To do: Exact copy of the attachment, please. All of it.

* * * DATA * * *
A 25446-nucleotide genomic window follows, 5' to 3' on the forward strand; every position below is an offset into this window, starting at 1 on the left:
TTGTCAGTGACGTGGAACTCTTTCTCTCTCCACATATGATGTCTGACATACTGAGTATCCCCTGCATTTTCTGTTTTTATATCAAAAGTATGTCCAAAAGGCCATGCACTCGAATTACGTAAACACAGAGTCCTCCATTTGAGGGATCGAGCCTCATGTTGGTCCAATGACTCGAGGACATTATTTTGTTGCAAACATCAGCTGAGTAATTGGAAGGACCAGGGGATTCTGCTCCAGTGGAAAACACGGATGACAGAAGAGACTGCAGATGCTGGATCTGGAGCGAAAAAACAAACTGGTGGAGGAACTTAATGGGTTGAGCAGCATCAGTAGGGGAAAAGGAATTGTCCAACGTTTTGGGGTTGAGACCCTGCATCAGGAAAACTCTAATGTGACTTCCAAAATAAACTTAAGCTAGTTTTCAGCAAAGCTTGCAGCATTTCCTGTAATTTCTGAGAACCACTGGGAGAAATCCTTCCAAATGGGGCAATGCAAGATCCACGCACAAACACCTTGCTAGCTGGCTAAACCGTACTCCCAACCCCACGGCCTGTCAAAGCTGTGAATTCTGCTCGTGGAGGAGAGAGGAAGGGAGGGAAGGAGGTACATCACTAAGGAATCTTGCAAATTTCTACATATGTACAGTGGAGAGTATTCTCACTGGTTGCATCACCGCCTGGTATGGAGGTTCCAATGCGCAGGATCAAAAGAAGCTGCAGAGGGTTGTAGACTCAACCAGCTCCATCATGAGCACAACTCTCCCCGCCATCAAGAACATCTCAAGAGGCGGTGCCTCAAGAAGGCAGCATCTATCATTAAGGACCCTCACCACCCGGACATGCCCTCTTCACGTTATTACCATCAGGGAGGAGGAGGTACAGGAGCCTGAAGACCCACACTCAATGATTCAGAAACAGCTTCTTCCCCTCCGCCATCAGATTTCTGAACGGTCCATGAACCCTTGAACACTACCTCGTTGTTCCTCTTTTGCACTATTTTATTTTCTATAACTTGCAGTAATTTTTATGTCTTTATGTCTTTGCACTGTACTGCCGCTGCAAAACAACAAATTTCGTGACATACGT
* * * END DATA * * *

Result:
A 25446-nucleotide genomic window follows, 5' to 3' on the forward strand; every position below is an offset into this window, starting at 1 on the left:
TTGTCAGTGACGTGGAACTCTTTCTCTCTCCACATATGATGTCTGACATACTGAGTATCCCCTGCATTTTCTGTTTTTATATCAAAAGTATGTCCAAAAGGCCATGCACTCGAATTACGTAAACACAGAGTCCTCCATTTGAGGGATCGAGCCTCATGTTGGTCCAATGACTCGAGGACATTATTTTGTTGCAAACATCAGCTGAGTAATTGGAAGGACCAGGGGATTCTGCTCCAGTGGAAAACACGGATGACAGAAGAGACTGCAGATGCTGGATCTGGAGCGAAAAAACAAACTGGTGGAGGAACTTAATGGGTTGAGCAGCATCAGTAGGGGAAAAGGAATTGTCCAACGTTTTGGGGTTGAGACCCTGCATCAGGAAAACTCTAATGTGACTTCCAAAATAAACTTAAGCTAGTTTTCAGCAAAGCTTGCAGCATTTCCTGTAATTTCTGAGAACCACTGGGAGAAATCCTTCCAAATGGGGCAATGCAAGATCCACGCACAAACACCTTGCTAGCTGGCTAAACCGTACTCCCAACCCCACGGCCTGTCAAAGCTGTGAATTCTGCTCGTGGAGGAGAGAGGAAGGGAGGGAAGGAGGTACATCACTAAGGAATCTTGCAAATTTCTACATATGTACAGTGGAGAGTATTCTCACTGGTTGCATCACCGCCTGGTATGGAGGTTCCAATGCGCAGGATCAAAAGAAGCTGCAGAGGGTTGTAGACTCAACCAGCTCCATCATGAGCACAACTCTCCCCGCCATCAAGAACATCTCAAGAGGCGGTGCCTCAAGAAGGCAGCATCTATCATTAAGGACCCTCACCACCCGGACATGCCCTCTTCACGTTATTACCATCAGGGAGGAGGAGGTACAGGAGCCTGAAGACCCACACTCAATGATTCAGAAACAGCTTCTTCCCCTCCGCCATCAGATTTCTGAACGGTCCATGAACCCTTGAACACTACCTCGTTGTTCCTCTTTTGCACTATTTTATTTTCTATAACTTGCAGTAATTTTTATGTCTTTATGTCTTTGCACTGTACTGCCGCTGCAAAACAACAAATTTCGTGACATACGT